Ada Clark-Edwards

Ada Clark-Edwards, a veteran prosecutor for the Prince George’s County State’s Attorney’s Office, was one of two Black attorneys appointed to start a new phase in her legal career as a judge.

On July 26, Maryland Gov. Larry Hogan (R) appointed Clark-Edwards to the Prince George’s County District Court. Hogan made the Clark-Edwards appointment with new judges, Bryon Bereano and Donnaka Lewis, and said all three are qualified to serve Prince Georgians after a “thorough vetting process.”

Clark-Edwards said she is excited about being selected to serve on the bench. “I am a member of the community and I have the interests of the citizens and residents to administer justice,” Clark-Edwards, a Bowie, Md. resident, told the AFRO.

The District Court’s jurisdiction includes all landlord and tenant cases, replevin actions –returning personal property – motor vehicle violations, misdemeanors, and certain felonies. In civil cases, the court has exclusive jurisdiction in claims of $5,000 or less, and concurrent jurisdiction with the Prince George’s County circuit courts in claims for amounts above $5,000 but less than $30,000. The court is concurrent with the circuit courts in criminal cases where the penalty may be confinement for three years or a fine of $2,500 or more. The court doesn’t conduct jury trials. The appointment is for 10 years and a judge, no matter where they are in their tenure, must retire at the age of 70.

Clark-Edwards grew up in the county and received her bachelor’s degree from Towson State University and her Juris doctorate at the Catholic University of America Columbus School of Law in D.C. It was at Towson where she developed an interest in the law. “My plan was to become a broadcast journalist,” she said. “I was going to be the next Oprah Winfrey. One day, I went to a meeting of the Pre-Law Society and was mentored by the faculty advisor. I took some independent study courses and my interest in broadcasting waned.”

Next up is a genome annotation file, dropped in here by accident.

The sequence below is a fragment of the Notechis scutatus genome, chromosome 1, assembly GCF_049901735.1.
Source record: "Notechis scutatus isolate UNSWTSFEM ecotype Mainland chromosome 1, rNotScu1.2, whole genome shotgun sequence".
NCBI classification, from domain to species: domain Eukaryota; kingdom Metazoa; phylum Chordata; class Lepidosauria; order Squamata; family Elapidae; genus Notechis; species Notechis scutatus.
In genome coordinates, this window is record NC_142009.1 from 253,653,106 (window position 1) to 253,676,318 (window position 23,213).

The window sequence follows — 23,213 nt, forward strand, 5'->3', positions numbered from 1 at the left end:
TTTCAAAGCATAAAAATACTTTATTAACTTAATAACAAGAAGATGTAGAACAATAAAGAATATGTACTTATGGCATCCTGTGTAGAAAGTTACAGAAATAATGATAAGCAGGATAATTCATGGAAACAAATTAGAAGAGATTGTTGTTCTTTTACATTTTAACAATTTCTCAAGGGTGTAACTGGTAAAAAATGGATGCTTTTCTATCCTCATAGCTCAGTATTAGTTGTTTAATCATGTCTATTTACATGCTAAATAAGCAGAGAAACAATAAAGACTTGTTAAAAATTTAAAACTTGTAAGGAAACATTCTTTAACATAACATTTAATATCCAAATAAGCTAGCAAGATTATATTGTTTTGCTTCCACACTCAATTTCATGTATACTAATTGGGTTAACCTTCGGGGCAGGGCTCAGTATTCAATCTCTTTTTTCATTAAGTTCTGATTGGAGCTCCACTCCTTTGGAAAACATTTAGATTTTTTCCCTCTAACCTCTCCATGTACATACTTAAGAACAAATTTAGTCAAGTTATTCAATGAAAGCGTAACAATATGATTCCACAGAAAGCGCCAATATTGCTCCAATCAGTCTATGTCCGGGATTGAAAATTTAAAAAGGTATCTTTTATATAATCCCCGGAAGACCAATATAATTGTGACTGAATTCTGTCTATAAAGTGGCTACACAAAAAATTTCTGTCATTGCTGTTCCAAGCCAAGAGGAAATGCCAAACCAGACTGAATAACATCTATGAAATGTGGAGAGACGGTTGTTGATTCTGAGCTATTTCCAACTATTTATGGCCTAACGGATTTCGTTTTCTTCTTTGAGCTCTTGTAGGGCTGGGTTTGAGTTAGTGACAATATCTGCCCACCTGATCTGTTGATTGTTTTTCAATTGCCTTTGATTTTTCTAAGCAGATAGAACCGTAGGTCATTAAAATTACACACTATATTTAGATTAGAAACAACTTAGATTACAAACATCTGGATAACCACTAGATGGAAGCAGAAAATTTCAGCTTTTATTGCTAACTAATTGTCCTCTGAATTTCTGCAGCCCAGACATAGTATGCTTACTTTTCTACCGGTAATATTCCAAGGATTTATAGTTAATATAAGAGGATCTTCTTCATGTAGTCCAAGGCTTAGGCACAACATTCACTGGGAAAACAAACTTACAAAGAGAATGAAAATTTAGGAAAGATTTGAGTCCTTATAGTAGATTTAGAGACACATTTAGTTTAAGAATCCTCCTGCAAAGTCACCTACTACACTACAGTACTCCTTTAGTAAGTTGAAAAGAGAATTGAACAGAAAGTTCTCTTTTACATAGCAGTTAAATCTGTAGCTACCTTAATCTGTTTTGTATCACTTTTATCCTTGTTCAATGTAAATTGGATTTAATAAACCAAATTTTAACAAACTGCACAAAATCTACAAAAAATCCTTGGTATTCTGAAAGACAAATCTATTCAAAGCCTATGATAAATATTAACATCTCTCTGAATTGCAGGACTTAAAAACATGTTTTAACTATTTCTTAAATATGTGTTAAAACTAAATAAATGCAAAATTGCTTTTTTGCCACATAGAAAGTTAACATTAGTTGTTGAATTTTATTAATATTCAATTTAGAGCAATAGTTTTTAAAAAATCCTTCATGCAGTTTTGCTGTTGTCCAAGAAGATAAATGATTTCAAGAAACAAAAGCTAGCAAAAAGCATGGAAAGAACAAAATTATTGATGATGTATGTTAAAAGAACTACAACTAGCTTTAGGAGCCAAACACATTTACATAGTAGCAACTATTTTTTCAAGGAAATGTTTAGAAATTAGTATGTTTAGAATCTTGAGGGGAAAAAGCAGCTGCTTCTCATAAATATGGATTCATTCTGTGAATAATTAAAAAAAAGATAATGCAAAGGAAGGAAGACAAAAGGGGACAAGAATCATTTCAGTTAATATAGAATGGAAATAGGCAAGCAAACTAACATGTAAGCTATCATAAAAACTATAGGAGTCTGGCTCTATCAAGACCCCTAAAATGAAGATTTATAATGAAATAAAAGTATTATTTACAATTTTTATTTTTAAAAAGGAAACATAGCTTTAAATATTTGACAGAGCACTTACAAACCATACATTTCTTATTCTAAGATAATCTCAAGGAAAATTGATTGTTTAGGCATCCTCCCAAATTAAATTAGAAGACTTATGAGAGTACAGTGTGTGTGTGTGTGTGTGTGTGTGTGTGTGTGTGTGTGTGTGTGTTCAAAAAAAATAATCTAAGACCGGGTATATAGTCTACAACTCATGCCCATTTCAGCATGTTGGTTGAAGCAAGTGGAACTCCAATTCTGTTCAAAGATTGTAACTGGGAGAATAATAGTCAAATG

After graduating from law school and passing the bar, Clark-Edwards worked as a general practitioner for three years, practiced criminal defense law as a specialty, and landed in the State’s Attorney’s Office as the chief of the domestic violence unit and chief of the special victims and family violence unit.

She said she decided to take the next step in her legal career by applying for a court vacancy with the county’s Judicial Nomination Commission. “I didn’t just submit my application,” she said. “I interviewed with the bar associations such as the Women’s Bar and the J. Franklyn Bourne Bar Association as well as with the Judicial Nominating Commission. I also spoke with Governor Hogan and explained to him my judicial philosophy.”

“As a judge, I want to help make sure that my community is safe,” she said she told Hogan.

Clark-Edwards does not favor the instant “lock em up” approach but instead believes in being a problem solver. “In my work in the domestic violence and sexual assault unit, I worked with individual families,” she said. “In many cases, the family didn’t want the abuser to be locked up, just for the abuse to stop so that people can be safe in their homes. The abuser may be the primary breadwinner in a family so that person may need to be involved in the family.

“That is what I will do as a judge; I will determine the merits of the case individually.”

According to Mahasin S. El-Amin, president of the J. Franklyn Bourne Association, an organization for Black legal professionals in Prince George’s County, Clark-Edwards’ appointment is a progressive move for the achievement of Black women.

“Anytime an African-American female is appointed to the bench whether it is in Prince George’s County or anywhere else, it is phenomenal,” he told the AFRO. “She is knowledgeable, fair and will exercise good judgment. She is a great addition to the bench.”